now and perhaps I took that too far in extrapolating which direction
things were going in reality, but it was a solution that had to be
undertaken nonetheless and was seen as the best way forward at the
time. It's also the only one that mostly works at the moment.

In the end, I'll take listing major versions as long as it's accurate
and complete, but I'll also take listing the service root even if it
means an extra request for me to determine those versions.


OpenStack Development Mailing List (not for usage questions)
Unsubscribe:
OpenStack-dev-request@lists.openstack.org?subject:unsubscribe
http://lists.openstack.org/cgi-bin/mailman/listinfo/openstack-dev

I personally thought long-term we wanted unversioned endpoints in the
service catalog, and if you want to do version discovery, you do a GET
on a particular service's endpoint URL in the service catalog, and that
returns the list of available API versions for that service along with a
status value (CURRENT, SUPPORTED, DEPRECATED) and any microversion
ranges within those.

I know we have 3 versions of keystone in the service catalog, which I
find pretty nasty personally, plus the fact that a lot of the client
code we have has had to burn 'volumev2' in as a default endpoint_type to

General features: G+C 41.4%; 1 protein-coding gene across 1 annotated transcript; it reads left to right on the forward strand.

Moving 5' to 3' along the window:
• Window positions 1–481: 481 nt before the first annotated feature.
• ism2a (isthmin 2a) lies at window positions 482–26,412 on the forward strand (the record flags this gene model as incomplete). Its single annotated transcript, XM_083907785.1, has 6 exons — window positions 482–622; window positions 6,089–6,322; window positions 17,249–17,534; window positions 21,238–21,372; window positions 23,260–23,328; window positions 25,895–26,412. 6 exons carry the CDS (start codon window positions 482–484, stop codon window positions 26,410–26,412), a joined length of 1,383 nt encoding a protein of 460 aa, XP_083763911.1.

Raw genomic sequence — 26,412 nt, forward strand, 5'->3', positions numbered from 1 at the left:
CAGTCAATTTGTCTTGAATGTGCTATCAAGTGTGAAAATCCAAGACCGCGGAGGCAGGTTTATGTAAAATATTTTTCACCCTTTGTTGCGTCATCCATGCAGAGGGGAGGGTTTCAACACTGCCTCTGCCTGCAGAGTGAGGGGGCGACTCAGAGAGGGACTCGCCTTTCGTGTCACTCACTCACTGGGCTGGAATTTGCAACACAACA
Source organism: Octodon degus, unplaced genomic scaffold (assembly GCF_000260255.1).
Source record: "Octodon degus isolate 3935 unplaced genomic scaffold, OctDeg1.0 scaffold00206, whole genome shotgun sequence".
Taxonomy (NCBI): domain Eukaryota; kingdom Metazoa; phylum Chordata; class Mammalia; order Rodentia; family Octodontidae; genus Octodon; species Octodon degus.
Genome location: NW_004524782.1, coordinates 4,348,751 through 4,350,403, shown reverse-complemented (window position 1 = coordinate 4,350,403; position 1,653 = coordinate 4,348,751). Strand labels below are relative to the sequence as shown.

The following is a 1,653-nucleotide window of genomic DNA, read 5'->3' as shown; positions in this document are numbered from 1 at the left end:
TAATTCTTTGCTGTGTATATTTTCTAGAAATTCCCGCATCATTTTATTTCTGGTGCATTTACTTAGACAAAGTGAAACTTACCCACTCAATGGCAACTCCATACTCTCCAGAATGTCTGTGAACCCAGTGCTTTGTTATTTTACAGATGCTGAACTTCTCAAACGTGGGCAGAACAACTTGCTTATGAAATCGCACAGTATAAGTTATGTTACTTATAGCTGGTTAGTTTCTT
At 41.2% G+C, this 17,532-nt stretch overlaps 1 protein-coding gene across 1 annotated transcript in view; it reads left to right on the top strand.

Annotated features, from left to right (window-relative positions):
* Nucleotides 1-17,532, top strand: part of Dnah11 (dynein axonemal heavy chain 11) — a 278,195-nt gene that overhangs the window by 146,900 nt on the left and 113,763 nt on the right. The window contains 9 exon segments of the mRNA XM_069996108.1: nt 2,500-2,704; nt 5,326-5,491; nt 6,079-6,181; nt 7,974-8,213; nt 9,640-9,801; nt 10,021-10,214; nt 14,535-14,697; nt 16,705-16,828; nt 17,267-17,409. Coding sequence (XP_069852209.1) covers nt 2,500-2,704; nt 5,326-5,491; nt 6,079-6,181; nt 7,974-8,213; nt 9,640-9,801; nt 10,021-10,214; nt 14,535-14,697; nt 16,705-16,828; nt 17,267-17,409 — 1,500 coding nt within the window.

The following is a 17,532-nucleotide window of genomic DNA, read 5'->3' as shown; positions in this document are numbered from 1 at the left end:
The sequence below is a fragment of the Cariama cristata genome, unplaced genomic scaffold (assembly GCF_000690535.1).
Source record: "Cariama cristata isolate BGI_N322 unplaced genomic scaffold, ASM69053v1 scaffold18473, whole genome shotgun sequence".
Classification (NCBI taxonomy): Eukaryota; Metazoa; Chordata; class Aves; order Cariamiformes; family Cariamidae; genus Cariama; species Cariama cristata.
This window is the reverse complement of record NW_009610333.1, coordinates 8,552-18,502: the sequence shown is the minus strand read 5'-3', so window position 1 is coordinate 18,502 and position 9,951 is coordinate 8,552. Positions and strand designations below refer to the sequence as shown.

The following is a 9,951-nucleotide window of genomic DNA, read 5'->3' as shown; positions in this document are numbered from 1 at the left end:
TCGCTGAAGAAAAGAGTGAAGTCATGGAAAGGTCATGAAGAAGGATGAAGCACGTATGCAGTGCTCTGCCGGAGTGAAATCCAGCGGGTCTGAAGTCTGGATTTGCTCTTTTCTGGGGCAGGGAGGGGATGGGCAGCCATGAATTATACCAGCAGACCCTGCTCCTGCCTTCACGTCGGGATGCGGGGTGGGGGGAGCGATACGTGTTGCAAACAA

use cinder. IMO the service catalog should just have a 'volume' endpoint
and if I want to know the supported versions (v1, v2 and/or v3), I do a
GET on the publicURL for the volume endpoint from the service catalog.

Sorry, correction, I know we have 3 versions of cinder in the service
catalog...

--

Thanks,

Matt Riedemann


OpenStack Development Mailing List (not for usage questions)
Unsubscribe: OpenStack-dev-request@lists.openstack.org?subject:unsubscribe
http://lists.openstack.org/cgi-bin/mailman/listinfo/openstack-dev
responded Oct 19, 2016 by Matt_Riedemann (48,320 points)   3 10 25
0 votes

On Wed, Oct 19, 2016 at 2:27 PM, Brian Curtin brian@python.org wrote:
...

This started back in August when it came up that we didn't know where
that Keystone v3 endpoint was. After talking with a few people, Steve
Martinelli mentioned that at least as of then, hitting the unversioned
endpoint was the way to solve that. It being unlisted anywhere was
something for me to figure out (via that path manipulation from the
given v2), but it was later mentioned that ideally they would like to
have unversioned endpoints in the catalog anyway.

devstack now sets up the identity/keystone endpoints as unversioned. So you
get an endpoint with "http://192.168.122.102:5000" for example. So this is
what we're testing with now and you're lucky if a versioned endpoint works